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NY Court Slaps State in Public Information Case

New York’s top court chided a state agency and warned others on Tuesday after what judges called a costly, unnecessary fight to withhold public records sought under the Freedom of Information Law.

The fight began in 2008 with a FOIL request by the Schenectady County Society for the Prevention of Cruelty to Animals. The group asked the state Education Department, which regulates many professional licenses, to provide a list of veterinarians in Schenectady County and their business addresses. The group sought to enlist veterinarians to help in a crisis plan for animals threatened in emergencies, such as flooding.

The state Education Department, represented by then-Attorney General Andrew Cuomo, refused to provide street addresses because some veterinarians submitted their home addresses for transactions involving their licenses. The department felt releasing home addresses would be an invasion of privacy and home addresses couldn’t be sorted out by a computer for the roughly 72 veterinarians in the county.

But the court, in a rare rebuke, went further.

“We are at a loss to understand why this case has been litigated,” the court stated in its decision. “It seems that an agency sensitive to its FOIL obligations could have furnished petitioner a redacted list with a few hours’ effort, and at a negligible cost.”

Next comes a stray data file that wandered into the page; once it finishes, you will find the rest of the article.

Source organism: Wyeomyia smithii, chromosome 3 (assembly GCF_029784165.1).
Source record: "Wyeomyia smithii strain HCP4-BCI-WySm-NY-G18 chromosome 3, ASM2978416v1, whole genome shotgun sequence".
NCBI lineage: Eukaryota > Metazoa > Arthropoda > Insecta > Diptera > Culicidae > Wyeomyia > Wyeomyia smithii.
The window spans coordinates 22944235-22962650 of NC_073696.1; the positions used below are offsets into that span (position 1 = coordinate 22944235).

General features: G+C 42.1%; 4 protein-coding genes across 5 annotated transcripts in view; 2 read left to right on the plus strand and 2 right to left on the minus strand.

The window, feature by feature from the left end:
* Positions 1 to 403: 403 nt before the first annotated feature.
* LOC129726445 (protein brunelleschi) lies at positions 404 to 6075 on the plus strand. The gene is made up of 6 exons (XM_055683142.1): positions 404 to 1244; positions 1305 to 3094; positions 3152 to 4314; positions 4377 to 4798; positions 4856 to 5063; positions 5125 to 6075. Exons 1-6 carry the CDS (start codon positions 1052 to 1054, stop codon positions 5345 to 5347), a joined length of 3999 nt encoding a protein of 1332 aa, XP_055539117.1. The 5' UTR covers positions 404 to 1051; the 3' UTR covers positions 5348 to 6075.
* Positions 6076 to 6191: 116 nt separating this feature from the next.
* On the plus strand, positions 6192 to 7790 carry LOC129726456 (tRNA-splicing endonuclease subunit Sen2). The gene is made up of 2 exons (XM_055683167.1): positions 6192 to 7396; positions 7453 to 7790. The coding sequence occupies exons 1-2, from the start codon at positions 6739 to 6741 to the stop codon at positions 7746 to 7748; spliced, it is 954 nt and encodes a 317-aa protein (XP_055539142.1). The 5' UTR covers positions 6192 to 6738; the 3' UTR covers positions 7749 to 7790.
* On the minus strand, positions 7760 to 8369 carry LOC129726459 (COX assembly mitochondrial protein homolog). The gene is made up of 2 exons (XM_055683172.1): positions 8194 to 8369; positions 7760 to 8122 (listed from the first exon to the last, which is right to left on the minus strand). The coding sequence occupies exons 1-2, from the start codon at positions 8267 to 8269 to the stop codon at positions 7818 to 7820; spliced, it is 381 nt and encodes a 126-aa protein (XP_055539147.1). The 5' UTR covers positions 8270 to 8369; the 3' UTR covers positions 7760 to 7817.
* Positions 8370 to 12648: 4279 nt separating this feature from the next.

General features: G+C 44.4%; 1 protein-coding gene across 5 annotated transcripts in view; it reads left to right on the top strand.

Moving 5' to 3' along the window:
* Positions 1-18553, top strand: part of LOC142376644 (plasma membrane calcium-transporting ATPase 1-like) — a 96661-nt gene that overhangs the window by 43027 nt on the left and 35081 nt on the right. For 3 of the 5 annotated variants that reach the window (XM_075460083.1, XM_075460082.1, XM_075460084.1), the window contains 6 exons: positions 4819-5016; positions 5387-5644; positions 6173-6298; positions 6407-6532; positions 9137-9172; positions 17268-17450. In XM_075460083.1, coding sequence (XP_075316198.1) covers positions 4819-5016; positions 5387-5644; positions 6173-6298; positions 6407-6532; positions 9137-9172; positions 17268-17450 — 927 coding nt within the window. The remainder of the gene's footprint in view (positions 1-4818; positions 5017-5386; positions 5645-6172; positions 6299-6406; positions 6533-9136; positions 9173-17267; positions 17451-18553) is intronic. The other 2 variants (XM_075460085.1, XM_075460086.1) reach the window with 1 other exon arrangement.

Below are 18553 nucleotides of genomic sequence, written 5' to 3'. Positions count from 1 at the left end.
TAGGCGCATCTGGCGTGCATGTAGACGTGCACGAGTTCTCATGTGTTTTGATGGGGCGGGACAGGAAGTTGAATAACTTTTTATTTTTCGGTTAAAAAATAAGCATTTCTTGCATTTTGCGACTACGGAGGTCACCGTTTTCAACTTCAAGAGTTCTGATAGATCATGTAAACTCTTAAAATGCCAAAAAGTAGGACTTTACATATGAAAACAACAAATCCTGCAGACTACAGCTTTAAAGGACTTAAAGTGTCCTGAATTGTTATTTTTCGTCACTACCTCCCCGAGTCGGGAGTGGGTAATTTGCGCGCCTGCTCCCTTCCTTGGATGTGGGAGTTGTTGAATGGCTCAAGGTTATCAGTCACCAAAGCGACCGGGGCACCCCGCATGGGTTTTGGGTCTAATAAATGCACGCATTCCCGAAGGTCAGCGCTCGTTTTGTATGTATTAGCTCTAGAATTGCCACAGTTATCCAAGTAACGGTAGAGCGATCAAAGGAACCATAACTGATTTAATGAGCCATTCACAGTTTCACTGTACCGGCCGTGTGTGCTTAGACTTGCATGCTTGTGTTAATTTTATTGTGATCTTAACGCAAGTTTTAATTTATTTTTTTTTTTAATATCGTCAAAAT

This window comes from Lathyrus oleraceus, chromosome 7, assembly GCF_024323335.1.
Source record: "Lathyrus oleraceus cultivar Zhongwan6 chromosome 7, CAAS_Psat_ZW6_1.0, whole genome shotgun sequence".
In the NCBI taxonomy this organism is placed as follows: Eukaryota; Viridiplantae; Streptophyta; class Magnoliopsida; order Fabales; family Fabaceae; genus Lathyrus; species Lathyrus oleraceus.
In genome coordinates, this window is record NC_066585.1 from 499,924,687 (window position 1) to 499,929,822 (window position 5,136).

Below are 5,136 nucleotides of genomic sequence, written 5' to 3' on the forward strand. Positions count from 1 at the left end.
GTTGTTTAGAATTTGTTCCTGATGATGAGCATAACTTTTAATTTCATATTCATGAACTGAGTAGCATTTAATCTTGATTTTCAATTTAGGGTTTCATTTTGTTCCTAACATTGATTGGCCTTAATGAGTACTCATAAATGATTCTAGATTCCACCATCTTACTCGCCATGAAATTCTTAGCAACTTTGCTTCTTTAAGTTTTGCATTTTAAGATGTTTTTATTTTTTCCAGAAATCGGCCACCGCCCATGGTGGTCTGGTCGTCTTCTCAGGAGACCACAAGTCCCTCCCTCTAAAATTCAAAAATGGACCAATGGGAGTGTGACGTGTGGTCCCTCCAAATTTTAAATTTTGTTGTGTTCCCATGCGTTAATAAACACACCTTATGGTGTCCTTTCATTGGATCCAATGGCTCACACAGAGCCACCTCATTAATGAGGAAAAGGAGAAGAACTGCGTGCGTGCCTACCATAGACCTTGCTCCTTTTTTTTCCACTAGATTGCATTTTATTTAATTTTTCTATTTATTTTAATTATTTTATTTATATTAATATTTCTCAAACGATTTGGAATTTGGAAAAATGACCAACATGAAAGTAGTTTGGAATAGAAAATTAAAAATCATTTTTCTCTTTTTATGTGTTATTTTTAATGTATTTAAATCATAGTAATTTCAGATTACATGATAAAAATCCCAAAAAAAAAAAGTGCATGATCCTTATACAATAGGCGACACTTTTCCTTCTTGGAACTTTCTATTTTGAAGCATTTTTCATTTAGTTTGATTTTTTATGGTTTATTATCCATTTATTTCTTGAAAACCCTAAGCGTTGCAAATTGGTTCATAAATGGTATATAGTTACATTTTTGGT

Instead, the case wended through three courts and 13 judges to reach four decisions.

“It is our hope that the department, and other agencies of government, will generally comply with their FOIL obligations in a more efficient way,” the high court stated.

Now the SPCA’s attorney, Mathew B. Tully, is billing the state for more than $100,000 in attorney fees.

“It was the principle of it,” Tully said in an interview. He has already offered to have the state pay for an animal control van and two humane law enforcement cars, in lieu of cash attorney fees.

“The Department’s goal in this matter has always been the same — to protect the personal privacy rights of New York’s licensed professionals,” said Jonathan Burman, spokesman for the state Education Department. “We are naturally disappointed with the court’s ruling, but we will — of course — comply with it.”

Cuomo had no immediate comment. Attorney General Eric Schneiderman declined comment.

“They wasted everybody’s time and resources,” Tully said.

Winning attorney fees under the state Freedom of Information Law requires the government to have stuck to an unreasonable position. That may be a tougher argument than the Court of Appeals statement implies because lower courts were split over the issue.


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